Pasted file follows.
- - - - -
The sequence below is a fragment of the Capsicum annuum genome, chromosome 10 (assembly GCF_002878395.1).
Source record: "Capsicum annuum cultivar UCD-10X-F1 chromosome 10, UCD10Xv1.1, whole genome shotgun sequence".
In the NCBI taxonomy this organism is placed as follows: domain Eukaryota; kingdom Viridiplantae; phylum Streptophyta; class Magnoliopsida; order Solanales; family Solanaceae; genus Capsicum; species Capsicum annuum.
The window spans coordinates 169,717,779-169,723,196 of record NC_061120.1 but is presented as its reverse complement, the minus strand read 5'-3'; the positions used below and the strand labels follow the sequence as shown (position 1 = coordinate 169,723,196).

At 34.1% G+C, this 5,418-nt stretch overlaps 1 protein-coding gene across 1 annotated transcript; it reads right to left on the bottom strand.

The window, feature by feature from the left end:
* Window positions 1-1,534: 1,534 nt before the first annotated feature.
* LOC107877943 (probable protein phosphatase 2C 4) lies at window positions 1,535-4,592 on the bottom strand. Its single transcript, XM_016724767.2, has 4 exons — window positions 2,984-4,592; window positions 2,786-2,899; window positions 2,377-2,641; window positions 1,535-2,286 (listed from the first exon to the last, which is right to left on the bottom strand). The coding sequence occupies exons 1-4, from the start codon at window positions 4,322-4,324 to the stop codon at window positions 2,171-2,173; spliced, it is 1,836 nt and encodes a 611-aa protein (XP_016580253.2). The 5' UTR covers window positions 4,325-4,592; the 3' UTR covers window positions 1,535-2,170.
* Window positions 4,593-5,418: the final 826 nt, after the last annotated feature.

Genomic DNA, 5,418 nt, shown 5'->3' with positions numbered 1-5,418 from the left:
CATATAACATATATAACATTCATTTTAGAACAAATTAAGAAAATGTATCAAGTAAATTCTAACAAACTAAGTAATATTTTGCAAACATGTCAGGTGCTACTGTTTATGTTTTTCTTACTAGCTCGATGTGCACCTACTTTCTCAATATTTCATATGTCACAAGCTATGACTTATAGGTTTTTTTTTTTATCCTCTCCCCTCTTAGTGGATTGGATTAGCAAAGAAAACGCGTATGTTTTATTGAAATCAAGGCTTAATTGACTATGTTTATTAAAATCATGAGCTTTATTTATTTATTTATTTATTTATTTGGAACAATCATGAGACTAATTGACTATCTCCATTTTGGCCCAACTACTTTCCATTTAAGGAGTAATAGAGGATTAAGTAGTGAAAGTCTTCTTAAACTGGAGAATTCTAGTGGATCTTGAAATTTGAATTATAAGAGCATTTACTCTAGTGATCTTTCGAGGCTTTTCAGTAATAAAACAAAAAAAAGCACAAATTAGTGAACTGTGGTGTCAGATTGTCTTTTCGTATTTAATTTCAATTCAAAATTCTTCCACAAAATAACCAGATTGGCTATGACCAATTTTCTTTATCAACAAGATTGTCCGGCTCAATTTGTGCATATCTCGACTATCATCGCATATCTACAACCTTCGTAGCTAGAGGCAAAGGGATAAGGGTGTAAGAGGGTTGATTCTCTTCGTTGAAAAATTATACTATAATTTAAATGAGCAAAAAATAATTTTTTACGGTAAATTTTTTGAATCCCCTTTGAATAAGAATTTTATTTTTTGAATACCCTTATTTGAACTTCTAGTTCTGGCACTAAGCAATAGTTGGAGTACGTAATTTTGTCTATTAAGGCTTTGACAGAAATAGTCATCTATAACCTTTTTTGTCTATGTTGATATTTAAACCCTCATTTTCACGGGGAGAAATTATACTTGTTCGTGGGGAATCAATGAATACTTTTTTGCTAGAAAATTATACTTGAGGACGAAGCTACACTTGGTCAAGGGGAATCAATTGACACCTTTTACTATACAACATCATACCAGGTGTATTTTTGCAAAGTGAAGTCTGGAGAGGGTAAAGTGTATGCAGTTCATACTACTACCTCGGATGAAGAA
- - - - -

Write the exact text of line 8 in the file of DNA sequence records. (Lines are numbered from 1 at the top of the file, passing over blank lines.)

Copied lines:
* LOC107877943 (probable protein phosphatase 2C 4) lies at window positions 1,535-4,592 on the bottom strand. Its single transcript, XM_016724767.2, has 4 exons — window positions 2,984-4,592; window positions 2,786-2,899; window positions 2,377-2,641; window positions 1,535-2,286 (listed from the first exon to the last, which is right to left on the bottom strand). The coding sequence occupies exons 1-4, from the start codon at window positions 4,322-4,324 to the stop codon at window positions 2,171-2,173; spliced, it is 1,836 nt and encodes a 611-aa protein (XP_016580253.2). The 5' UTR covers window positions 4,325-4,592; the 3' UTR covers window positions 1,535-2,170.